Brandon Smith

Brandon Smith is excited to be working for public radio in Indiana. He has previously worked in public radio as a reporter and anchor in mid-Missouri for KBIA Radio out of Columbia. Prior to that, he worked for WSPY Radio in Plano, Illinois as a show host, reporter, producer and anchor. His first job in radio was in another state capitol, in Jefferson City, Missouri, as a reporter for three radio stations around Missouri. Brandon graduated from the University of Missouri-Columbia with a Bachelor of Journalism in 2010, with minors in political science and history. He was born and raised in Chicago.

Flickr / Mike Pence

Governor Mike Pence has made his pick to fill a vacancy on the Indiana Court of Appeals – the first such appointment Pence has made in his two and a half years in office.  His selection, announced Friday, is Marion County Judge Robert Altice.

Altice has been through this process before – three times he’s been nominated to fill an Appeals Court vacancy.  And as Altice put it, the third time was the charm. 

Brandon Smith / Indiana Public Broadcasting

Governor Mike Pence Thursday proudly touted Indiana’s continued fiscal strength as he closed the books on the fiscal year.  But that strength has Democrats wondering why Pence continues to order state agencies to cut their budgets.

Indiana finished its 2015 fiscal year with a $210 million surplus, helping increase budget reserves to more than $2.1 billion.  But state agencies reverted $133 million, meaning if the governor hadn’t required agencies to send any money back, the state still would’ve had a surplus. 

Courtesy / Dan Coats' Office

Indiana Senator Dan Coats says he’s “profoundly skeptical” of the nuclear agreement announced Tuesday between Iran and a group of nations led by the U.S. It’s an agreement on which Congress will have a say.

Coats, who serves on the Senate Select Committee on Intelligence, says he will carefully review the details of the deal before rendering a final opinion.  But he says he’s harkening back to a deal President Clinton made with North Korea – an agreement which ultimately resulted in that country obtaining nuclear weapons.

Courtesy / State of Indiana

A Department of Child Services case manager say she’s handling way too many cases, putting children’s lives at risk, because the agency won’t hire enough people.  Now, the ACLU is taking the state to court over the issue.

Indiana law mandates that DCS must have enough caseworkers so that one employee doesn’t supervise more than 17 children at a time.  Case manager Mary Price says her caseload is 43 children – too many, she says, to effectively handle. 

Courtesy / Wikimedia Commons

Democratic gubernatorial candidate John Gregg raised more money in the first half of 2015 than Governor Mike Pence.  And at least one political scientist says, even with the election more than a year away, that could have an impact on how the race shapes up.

Former House Speaker John Gregg managed to out-fundraise the incumbent through June by a little more than $100,000. 

Courtesy / State of Indiana

Lieutenant governors from around the country descended on Indiana this week for a national conference.  Indiana Lieutenant Governor Sue Ellspermann says the event can be a valuable tool to share best practices and even prepare for higher office.

Ellspermann says the National Lieutenant Governors Association was the first conference she attended after taking office.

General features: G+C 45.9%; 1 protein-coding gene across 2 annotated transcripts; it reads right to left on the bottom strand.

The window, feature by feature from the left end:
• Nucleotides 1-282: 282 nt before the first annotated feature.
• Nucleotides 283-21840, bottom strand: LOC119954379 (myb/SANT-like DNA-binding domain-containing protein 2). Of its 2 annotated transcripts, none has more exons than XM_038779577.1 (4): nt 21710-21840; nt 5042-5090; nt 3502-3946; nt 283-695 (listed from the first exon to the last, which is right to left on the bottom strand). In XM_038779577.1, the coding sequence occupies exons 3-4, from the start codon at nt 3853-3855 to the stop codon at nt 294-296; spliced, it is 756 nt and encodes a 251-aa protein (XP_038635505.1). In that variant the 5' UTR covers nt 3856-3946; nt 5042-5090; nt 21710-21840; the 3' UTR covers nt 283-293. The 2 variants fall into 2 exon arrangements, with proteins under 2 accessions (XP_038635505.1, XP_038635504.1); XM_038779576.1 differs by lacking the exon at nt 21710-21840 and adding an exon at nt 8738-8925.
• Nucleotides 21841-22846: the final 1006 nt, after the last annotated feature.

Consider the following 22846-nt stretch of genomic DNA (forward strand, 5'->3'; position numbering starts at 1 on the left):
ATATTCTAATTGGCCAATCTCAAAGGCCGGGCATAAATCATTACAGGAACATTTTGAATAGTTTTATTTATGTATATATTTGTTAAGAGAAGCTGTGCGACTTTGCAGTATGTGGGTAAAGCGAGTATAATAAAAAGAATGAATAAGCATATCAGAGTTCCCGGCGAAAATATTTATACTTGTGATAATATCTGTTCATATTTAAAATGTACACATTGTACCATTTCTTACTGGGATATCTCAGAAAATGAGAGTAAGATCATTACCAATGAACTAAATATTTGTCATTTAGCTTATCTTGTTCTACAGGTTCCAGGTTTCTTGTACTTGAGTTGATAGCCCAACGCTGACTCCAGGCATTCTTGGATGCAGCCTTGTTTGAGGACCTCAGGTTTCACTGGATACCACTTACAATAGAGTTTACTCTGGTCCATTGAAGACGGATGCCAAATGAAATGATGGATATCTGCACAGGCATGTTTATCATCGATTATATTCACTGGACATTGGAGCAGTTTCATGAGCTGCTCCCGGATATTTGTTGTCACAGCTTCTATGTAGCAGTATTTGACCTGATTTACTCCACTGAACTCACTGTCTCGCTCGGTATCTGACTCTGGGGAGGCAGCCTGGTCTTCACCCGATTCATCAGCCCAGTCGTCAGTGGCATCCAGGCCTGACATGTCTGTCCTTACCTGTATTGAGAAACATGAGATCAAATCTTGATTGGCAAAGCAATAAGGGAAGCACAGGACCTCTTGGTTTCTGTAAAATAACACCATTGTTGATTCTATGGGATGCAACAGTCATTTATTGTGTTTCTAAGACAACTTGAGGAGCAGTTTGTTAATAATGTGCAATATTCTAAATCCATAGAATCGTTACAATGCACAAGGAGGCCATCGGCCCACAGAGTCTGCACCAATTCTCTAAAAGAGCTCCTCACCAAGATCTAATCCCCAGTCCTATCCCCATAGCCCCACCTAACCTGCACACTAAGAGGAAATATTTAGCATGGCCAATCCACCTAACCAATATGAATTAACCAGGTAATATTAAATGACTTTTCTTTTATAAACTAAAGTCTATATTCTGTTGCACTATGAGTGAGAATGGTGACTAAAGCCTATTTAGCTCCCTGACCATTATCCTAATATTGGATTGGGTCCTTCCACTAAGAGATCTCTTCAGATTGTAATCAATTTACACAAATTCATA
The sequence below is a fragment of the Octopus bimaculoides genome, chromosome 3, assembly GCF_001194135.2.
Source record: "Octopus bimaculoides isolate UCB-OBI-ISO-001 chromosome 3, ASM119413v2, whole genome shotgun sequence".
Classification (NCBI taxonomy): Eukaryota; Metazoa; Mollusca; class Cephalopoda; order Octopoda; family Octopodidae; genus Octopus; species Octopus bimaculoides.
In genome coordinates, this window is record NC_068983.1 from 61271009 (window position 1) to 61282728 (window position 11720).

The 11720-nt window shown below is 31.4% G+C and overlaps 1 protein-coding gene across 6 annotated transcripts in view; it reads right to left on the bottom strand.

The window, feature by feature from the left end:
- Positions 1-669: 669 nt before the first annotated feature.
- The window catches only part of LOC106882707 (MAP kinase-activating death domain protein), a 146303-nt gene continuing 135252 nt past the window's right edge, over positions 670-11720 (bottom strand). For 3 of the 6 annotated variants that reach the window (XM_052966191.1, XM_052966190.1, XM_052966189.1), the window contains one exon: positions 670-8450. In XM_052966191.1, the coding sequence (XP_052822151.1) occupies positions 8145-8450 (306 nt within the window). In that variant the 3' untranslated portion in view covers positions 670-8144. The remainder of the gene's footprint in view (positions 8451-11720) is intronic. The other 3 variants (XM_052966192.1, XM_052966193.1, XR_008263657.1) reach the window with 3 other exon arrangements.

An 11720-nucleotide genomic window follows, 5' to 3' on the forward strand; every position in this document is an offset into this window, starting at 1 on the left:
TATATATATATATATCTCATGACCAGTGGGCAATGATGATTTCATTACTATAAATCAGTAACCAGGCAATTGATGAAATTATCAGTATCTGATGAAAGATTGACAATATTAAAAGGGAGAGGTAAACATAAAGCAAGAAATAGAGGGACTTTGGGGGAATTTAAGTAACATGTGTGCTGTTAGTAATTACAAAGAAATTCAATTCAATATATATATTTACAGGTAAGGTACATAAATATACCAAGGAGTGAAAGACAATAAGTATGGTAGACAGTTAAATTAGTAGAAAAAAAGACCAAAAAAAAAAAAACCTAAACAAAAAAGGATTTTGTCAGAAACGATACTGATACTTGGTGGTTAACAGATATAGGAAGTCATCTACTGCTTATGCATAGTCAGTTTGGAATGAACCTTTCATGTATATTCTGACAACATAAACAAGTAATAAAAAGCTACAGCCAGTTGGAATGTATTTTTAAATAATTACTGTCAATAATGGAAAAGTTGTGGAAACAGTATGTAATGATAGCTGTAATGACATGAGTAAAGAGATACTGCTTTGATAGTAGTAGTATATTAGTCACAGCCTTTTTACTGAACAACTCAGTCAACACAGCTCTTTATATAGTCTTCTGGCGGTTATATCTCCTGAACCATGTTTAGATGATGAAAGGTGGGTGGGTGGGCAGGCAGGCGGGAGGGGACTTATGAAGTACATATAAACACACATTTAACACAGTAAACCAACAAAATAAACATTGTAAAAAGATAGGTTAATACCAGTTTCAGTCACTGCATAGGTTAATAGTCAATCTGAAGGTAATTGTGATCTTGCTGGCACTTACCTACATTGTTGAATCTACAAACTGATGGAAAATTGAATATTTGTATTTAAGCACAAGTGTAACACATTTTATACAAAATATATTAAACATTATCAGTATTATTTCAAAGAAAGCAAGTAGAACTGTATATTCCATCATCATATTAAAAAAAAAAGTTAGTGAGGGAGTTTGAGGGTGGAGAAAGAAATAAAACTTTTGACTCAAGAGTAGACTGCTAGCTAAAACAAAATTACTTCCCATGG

She says its annual meetings are an important opportunity to meet with a strong group of bipartisan colleagues, sharing ideas and promoting causes.

Courtesy / State of Indiana

It’s been nearly six months since HIP 2.0 was approved, and the state has enrolled nearly 300,000 Hoosiers in the health insurance program.  More than a dozen health care advocacy groups and insurers sang the praises of the program at a public forum Thursday.

As of July 1st, a little more than 289,000 residents have signed up for health care coverage through HIP 2.0.  186 thousand of them never had health insurance before.  And 70 percent of enrollees are using HIP Plus, which requires contributions to a health savings account. 

Indiana’s highly-publicized First Church of Cannabis is going to court, hoping to stop the state from enforcing marijuana laws when it comes to the use of cannabis in its church services.  The church’s attorney will use the controversial Religious Freedom Restoration Act or RFRA to help his case.

RFRA creates a legal standard that says government must have a compelling reason to restrict someone’s religious practice and do so in the least burdensome way possible. 

Courtesy / Office of the Attorney General

Indiana Attorney General Greg Zoeller says the Hoosier State will join a lawsuit challenging the Environmental Protection Agency’s new water rule.  Zoeller says he’s concerned about the potential cost to the state’s agricultural industry.

The EPA recently finalized a rule broadening the definition of “waters of the United States” – that is, which bodies of water fall under federal regulation.  The term would now include small bodies of water, including streams, ponds, and drainage ditches.  Regulating those types of small waterways has always been left up to the states. 

Courtesy / Indiana Dept. of Agriculture

The Indiana Department of Agriculture this week will announce the launch of Indiana Grown, a program promoting products made and produced in the Hoosier State.

The idea of a “Made in Indiana” brand isn’t new.  But state Department of Agriculture Director Ted McKinney says the previous version was underfunded and understaffed and, thus, ineffective. 

McKinney says the new program, Indiana Grown, is much more robust, with funding from the Department of Agriculture – and Hoosiers can already see results.

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